Despite its overblown title, This Book Will Save Your Life
does have an empowering message. Richard Novak is a Los Angeles
commodities trader who buys and sells at his home computer—cut off from
everyone except his housecleaner, trainer, and nutritionist. Then he
experiences excruciating, mysterious pain that lands him in the ER. It
seems to jolt him into a realization of his aloneness and open him up
to people and possibilities. He befriends an immigrant donut maker, a
wife and mother who bemoans her taken-for-granted life, and a writer
who was the voice of his generation. Richard even jumps into a hero’s
role in dangerous situations, rescuing a kidnapped woman locked in a
trunk and helping to rescue a horse trapped in a sinkhole. As Richard
gets involved outside himself, healing happens (maybe his pain was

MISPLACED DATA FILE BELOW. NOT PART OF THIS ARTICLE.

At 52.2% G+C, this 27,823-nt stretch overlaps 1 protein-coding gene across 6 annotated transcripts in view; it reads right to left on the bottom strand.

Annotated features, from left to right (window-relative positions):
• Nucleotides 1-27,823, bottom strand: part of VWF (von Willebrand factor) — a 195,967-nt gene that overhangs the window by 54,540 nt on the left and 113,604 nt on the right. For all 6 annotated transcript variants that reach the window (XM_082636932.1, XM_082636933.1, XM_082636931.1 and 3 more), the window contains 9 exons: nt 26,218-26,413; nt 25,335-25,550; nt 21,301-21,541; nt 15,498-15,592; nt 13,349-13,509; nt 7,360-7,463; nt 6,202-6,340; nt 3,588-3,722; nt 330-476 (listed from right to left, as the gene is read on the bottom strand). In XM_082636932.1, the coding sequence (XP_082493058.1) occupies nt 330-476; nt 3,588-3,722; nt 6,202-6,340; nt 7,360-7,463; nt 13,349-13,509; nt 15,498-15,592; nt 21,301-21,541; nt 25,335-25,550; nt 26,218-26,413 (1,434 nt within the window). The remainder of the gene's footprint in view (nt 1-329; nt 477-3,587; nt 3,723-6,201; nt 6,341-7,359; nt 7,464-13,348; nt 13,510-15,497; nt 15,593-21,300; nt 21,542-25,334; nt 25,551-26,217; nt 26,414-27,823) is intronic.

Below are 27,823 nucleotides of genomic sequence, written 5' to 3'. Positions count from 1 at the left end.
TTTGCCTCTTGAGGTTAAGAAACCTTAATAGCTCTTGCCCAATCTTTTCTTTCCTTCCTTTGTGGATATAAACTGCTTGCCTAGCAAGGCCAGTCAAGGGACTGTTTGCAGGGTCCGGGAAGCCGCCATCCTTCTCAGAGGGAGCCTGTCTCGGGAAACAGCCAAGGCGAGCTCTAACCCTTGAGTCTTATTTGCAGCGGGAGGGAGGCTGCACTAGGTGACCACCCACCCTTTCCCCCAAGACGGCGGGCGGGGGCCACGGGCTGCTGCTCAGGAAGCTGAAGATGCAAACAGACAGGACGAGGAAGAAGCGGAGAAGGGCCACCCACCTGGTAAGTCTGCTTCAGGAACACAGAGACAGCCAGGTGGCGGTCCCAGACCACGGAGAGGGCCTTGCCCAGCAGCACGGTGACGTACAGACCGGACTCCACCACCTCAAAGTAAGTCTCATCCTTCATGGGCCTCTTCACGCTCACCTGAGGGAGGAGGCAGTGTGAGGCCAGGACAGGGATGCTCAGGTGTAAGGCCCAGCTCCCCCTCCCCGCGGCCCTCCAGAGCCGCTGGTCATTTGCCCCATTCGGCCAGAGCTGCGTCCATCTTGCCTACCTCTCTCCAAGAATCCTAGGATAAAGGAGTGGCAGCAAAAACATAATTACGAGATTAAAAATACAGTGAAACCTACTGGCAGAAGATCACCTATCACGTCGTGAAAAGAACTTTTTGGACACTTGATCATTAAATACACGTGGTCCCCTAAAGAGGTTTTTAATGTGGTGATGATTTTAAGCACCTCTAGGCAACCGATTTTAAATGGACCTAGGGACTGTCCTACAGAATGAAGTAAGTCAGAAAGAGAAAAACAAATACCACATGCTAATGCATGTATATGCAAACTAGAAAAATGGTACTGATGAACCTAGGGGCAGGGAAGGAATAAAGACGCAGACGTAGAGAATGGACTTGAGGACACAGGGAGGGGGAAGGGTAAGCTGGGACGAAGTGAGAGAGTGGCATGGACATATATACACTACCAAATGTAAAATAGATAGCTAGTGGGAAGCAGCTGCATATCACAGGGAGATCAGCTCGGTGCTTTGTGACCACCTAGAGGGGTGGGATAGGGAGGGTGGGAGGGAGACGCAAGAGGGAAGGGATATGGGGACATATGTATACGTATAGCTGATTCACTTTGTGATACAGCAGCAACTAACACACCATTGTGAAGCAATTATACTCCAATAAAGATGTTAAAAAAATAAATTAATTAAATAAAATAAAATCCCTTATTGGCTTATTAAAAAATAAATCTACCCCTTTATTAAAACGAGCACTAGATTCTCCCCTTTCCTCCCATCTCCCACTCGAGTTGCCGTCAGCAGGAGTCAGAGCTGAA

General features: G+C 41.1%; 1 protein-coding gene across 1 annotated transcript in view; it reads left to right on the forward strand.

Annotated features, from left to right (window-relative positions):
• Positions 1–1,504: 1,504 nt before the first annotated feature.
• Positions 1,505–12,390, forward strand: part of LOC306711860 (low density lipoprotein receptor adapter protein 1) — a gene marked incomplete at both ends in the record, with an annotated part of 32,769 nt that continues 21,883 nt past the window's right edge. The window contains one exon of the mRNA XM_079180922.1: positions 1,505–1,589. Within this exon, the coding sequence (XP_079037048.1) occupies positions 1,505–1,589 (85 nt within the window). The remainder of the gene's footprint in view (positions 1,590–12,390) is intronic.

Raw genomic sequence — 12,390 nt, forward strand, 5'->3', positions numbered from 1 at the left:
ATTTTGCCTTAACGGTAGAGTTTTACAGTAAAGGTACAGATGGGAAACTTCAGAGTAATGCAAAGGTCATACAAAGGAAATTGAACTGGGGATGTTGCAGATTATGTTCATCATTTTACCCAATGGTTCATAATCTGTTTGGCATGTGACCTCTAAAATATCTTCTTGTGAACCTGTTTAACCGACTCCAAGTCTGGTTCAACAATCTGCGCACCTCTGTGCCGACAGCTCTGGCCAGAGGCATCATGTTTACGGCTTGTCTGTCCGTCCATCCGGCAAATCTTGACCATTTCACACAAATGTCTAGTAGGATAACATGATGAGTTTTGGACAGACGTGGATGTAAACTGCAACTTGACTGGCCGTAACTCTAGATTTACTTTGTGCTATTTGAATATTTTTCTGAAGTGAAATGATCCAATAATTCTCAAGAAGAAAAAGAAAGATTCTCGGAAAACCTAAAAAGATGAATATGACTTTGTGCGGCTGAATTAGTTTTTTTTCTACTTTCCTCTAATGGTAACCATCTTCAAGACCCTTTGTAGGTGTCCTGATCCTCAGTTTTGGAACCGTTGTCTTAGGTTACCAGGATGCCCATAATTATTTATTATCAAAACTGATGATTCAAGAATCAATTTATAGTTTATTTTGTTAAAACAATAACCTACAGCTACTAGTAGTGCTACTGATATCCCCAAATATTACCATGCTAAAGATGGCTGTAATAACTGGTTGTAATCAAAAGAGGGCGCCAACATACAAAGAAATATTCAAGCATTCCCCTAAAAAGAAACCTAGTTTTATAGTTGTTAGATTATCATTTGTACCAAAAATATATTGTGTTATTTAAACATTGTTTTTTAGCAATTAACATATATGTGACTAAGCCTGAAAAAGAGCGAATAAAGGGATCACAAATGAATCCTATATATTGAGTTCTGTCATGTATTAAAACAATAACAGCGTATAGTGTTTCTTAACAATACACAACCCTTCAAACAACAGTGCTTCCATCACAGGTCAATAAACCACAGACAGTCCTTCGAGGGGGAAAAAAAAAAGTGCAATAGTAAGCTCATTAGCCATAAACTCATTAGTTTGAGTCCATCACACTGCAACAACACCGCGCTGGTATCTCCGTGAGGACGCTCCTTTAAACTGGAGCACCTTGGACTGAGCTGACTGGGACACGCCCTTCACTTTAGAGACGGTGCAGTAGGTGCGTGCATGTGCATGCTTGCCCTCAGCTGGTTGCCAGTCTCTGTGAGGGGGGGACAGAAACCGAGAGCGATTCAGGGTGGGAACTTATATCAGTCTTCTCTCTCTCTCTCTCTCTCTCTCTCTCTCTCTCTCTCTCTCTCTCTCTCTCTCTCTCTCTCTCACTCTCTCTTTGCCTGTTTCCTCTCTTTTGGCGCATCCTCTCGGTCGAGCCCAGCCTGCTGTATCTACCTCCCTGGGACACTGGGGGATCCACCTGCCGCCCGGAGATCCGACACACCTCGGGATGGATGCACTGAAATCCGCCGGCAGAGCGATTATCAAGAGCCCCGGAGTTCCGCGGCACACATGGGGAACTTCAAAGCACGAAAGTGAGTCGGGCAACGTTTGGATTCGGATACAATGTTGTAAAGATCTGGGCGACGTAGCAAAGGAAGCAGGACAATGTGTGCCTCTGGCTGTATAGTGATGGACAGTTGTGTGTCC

psychological), including in the most important connection: with his
17-year-old son, visiting from New York.
Part of the charm of This Book Will Save Your Life is how amusing the events are, even though they stretch credibility. Readers might ask whether people with more ordinary experiences (and less money to dole out than Richard has) could so readily change their lives. However, if this book is taken as a fable, its message is what counts: If you open your eyes to what’s going on around you, feel compassionate, and try to help, good things will follow.
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